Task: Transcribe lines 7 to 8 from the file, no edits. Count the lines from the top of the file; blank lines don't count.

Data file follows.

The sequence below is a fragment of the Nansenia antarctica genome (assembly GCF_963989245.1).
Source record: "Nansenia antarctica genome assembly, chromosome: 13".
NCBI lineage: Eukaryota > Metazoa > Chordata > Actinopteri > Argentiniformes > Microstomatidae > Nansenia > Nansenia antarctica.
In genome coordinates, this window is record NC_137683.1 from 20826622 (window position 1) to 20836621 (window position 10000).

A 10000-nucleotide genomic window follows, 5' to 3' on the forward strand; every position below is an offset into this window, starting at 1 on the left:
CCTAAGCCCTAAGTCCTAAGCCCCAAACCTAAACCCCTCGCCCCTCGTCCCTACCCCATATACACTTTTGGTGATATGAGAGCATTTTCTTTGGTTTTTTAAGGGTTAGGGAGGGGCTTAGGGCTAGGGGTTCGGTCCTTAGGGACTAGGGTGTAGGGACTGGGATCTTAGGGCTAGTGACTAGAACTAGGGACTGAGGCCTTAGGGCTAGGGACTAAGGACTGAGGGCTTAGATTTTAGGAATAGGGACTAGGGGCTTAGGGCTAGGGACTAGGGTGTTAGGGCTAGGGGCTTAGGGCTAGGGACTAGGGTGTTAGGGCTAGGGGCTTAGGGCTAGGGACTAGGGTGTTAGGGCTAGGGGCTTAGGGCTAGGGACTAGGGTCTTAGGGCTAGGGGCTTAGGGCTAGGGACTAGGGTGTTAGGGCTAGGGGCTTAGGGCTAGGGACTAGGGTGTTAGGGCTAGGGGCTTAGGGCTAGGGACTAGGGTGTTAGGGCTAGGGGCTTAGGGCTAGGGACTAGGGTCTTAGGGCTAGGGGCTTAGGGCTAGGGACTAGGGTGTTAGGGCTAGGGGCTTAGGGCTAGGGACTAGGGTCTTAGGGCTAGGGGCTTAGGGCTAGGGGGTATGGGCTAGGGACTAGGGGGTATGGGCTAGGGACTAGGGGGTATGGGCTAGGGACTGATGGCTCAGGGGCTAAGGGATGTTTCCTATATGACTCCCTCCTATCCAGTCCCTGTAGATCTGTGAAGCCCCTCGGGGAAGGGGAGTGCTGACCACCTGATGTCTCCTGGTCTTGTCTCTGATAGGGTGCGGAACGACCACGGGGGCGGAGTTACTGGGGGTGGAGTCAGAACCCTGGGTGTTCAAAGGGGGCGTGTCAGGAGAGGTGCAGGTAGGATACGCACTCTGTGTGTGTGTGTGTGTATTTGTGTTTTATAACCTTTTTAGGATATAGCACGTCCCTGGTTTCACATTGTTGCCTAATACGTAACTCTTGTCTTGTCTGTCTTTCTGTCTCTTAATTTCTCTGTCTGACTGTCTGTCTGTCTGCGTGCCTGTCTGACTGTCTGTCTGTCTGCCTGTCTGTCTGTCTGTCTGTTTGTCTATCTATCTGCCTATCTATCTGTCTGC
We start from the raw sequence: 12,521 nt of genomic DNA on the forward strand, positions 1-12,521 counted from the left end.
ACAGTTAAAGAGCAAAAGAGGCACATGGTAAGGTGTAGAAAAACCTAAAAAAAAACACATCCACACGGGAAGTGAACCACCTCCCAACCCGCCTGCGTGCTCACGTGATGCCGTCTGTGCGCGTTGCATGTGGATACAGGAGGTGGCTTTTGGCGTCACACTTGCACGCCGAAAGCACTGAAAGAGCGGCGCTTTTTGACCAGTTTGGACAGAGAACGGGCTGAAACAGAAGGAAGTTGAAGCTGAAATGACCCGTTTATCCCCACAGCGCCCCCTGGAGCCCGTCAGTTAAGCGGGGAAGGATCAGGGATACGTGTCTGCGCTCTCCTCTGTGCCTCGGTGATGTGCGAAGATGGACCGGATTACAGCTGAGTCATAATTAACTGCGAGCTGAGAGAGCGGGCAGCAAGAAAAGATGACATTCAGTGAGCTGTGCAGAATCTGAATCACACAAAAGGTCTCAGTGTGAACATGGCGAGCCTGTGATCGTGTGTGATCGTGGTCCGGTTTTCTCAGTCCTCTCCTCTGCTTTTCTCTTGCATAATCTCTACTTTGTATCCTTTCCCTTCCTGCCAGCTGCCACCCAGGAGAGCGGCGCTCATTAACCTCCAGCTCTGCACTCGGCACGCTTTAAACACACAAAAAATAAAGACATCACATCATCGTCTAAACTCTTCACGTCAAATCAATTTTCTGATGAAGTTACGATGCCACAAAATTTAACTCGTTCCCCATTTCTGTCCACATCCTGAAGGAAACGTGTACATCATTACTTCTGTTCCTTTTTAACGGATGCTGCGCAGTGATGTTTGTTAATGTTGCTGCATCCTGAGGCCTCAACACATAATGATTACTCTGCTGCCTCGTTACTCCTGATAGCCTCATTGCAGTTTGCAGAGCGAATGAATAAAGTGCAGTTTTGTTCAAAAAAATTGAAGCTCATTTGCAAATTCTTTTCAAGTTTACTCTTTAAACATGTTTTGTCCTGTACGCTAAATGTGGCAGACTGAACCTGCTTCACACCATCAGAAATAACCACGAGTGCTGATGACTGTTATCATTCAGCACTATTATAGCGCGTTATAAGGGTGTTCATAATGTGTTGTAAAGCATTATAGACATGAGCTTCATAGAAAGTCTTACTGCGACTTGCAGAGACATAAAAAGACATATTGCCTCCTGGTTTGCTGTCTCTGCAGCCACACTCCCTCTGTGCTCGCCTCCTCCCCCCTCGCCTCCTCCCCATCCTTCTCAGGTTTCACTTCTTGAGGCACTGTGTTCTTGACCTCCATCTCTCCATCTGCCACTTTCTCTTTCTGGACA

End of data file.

We start from the raw sequence: 12,521 nt of genomic DNA on the forward strand, positions 1-12,521 counted from the left end.
ACAGTTAAAGAGCAAAAGAGGCACATGGTAAGGTGTAGAAAAACCTAAAAAAAAACACATCCACACGGGAAGTGAACCACCTCCCAACCCGCCTGCGTGCTCACGTGATGCCGTCTGTGCGCGTTGCATGTGGATACAGGAGGTGGCTTTTGGCGTCACACTTGCACGCCGAAAGCACTGAAAGAGCGGCGCTTTTTGACCAGTTTGGACAGAGAACGGGCTGAAACAGAAGGAAGTTGAAGCTGAAATGACCCGTTTATCCCCACAGCGCCCCCTGGAGCCCGTCAGTTAAGCGGGGAAGGATCAGGGATACGTGTCTGCGCTCTCCTCTGTGCCTCGGTGATGTGCGAAGATGGACCGGATTACAGCTGAGTCATAATTAACTGCGAGCTGAGAGAGCGGGCAGCAAGAAAAGATGACATTCAGTGAGCTGTGCAGAATCTGAATCACACAAAAGGTCTCAGTGTGAACATGGCGAGCCTGTGATCGTGTGTGATCGTGGTCCGGTTTTCTCAGTCCTCTCCTCTGCTTTTCTCTTGCATAATCTCTACTTTGTATCCTTTCCCTTCCTGCCAGCTGCCACCCAGGAGAGCGGCGCTCATTAACCTCCAGCTCTGCACTCGGCACGCTTTAAACACACAAAAAATAAAGACATCACATCATCGTCTAAACTCTTCACGTCAAATCAATTTTCTGATGAAGTTACGATGCCACAAAATTTAACTCGTTCCCCATTTCTGTCCACATCCTGAAGGAAACGTGTACATCATTACTTCTGTTCCTTTTTAACGGATGCTGCGCAGTGATGTTTGTTAATGTTGCTGCATCCTGAGGCCTCAACACATAATGATTACTCTGCTGCCTCGTTACTCCTGATAGCCTCATTGCAGTTTGCAGAGCGAATGAATAAAGTGCAGTTTTGTTCAAAAAAATTGAAGCTCATTTGCAAATTCTTTTCAAGTTTACTCTTTAAACATGTTTTGTCCTGTACGCTAAATGTGGCAGACTGAACCTGCTTCACACCATCAGAAATAACCACGAGTGCTGATGACTGTTATCATTCAGCACTATTATAGCGCGTTATAAGGGTGTTCATAATGTGTTGTAAAGCATTATAGACATGAGCTTCATAGAAAGTCTTACTGCGACTTGCAGAGACATAAAAAGACATATTGCCTCCTGGTTTGCTGTCTCTGCAGCCACACTCCCTCTGTGCTCGCCTCCTCCCCCCTCGCCTCCTCCCCATCCTTCTCAGGTTTCACTTCTTGAGGCACTGTGTTCTTGACCTCCATCTCTCCATCTGCCACTTTCTCTTTCTGGACA